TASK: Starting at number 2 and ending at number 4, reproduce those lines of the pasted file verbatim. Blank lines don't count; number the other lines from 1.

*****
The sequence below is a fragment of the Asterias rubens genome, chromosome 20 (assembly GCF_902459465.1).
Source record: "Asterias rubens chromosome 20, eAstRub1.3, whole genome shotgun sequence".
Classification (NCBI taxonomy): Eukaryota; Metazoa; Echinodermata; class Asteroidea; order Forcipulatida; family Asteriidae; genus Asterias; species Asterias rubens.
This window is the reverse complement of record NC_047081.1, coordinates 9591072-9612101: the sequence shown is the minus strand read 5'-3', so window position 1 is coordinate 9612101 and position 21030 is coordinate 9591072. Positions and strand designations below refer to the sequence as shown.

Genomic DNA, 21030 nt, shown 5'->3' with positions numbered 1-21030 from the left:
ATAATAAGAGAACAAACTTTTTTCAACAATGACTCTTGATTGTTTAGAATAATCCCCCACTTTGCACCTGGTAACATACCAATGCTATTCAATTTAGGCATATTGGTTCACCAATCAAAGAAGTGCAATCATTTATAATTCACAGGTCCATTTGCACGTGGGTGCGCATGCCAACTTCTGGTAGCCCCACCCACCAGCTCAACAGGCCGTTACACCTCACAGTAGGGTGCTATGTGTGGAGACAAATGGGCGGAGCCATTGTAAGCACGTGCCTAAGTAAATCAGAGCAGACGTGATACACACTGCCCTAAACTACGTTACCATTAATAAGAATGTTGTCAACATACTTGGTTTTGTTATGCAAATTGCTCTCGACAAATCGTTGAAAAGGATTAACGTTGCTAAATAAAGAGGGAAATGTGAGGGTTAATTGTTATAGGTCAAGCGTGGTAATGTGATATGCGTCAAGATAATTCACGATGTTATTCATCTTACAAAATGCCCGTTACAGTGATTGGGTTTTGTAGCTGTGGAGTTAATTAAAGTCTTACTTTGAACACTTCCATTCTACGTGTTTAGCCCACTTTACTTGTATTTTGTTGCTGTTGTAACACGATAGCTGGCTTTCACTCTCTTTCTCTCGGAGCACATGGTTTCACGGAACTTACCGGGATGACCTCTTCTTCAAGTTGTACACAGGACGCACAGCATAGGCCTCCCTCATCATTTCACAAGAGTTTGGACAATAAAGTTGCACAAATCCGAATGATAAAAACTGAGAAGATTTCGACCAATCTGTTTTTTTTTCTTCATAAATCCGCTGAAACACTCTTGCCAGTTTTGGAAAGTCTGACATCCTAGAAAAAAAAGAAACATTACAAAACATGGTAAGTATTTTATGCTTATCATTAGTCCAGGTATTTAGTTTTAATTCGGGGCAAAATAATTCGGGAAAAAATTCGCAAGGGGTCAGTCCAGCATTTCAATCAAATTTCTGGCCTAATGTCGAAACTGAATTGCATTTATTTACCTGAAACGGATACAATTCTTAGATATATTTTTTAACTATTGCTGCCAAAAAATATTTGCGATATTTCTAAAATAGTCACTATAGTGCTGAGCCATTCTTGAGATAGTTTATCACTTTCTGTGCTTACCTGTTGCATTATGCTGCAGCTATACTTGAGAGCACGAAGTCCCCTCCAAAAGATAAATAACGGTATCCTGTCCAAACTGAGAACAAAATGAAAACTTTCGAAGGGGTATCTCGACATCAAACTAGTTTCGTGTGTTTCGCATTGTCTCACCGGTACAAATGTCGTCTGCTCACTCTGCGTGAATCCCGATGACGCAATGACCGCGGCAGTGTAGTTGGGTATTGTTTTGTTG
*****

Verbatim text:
Source record: "Asterias rubens chromosome 20, eAstRub1.3, whole genome shotgun sequence".
Classification (NCBI taxonomy): Eukaryota; Metazoa; Echinodermata; class Asteroidea; order Forcipulatida; family Asteriidae; genus Asterias; species Asterias rubens.
This window is the reverse complement of record NC_047081.1, coordinates 9591072-9612101: the sequence shown is the minus strand read 5'-3', so window position 1 is coordinate 9612101 and position 21030 is coordinate 9591072. Positions and strand designations below refer to the sequence as shown.